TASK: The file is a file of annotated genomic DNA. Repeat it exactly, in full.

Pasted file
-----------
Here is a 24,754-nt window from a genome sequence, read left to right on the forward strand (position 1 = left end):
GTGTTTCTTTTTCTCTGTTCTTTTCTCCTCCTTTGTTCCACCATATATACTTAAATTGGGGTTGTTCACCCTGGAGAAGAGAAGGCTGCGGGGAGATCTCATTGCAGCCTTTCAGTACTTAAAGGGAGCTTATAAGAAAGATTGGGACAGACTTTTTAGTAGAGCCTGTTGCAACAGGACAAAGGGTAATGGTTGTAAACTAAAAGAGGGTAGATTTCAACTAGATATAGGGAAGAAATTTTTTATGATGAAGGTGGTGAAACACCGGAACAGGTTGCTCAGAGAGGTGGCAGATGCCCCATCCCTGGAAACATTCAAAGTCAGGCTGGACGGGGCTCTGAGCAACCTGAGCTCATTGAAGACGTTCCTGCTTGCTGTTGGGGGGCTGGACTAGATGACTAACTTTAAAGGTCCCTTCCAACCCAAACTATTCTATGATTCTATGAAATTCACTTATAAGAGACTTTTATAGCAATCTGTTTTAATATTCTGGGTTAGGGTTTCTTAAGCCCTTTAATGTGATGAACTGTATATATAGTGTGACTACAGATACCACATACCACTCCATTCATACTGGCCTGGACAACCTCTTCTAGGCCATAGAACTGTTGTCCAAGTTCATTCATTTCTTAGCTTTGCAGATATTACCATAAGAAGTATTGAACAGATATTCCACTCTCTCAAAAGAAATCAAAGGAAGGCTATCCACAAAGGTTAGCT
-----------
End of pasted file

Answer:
Here is a 24,754-nt window from a genome sequence, read left to right on the forward strand (position 1 = left end):
GTGTTTCTTTTTCTCTGTTCTTTTCTCCTCCTTTGTTCCACCATATATACTTAAATTGGGGTTGTTCACCCTGGAGAAGAGAAGGCTGCGGGGAGATCTCATTGCAGCCTTTCAGTACTTAAAGGGAGCTTATAAGAAAGATTGGGACAGACTTTTTAGTAGAGCCTGTTGCAACAGGACAAAGGGTAATGGTTGTAAACTAAAAGAGGGTAGATTTCAACTAGATATAGGGAAGAAATTTTTTATGATGAAGGTGGTGAAACACCGGAACAGGTTGCTCAGAGAGGTGGCAGATGCCCCATCCCTGGAAACATTCAAAGTCAGGCTGGACGGGGCTCTGAGCAACCTGAGCTCATTGAAGACGTTCCTGCTTGCTGTTGGGGGGCTGGACTAGATGACTAACTTTAAAGGTCCCTTCCAACCCAAACTATTCTATGATTCTATGAAATTCACTTATAAGAGACTTTTATAGCAATCTGTTTTAATATTCTGGGTTAGGGTTTCTTAAGCCCTTTAATGTGATGAACTGTATATATAGTGTGACTACAGATACCACATACCACTCCATTCATACTGGCCTGGACAACCTCTTCTAGGCCATAGAACTGTTGTCCAAGTTCATTCATTTCTTAGCTTTGCAGATATTACCATAAGAAGTATTGAACAGATATTCCACTCTCTCAAAAGAAATCAAAGGAAGGCTATCCACAAAGGTTAGCT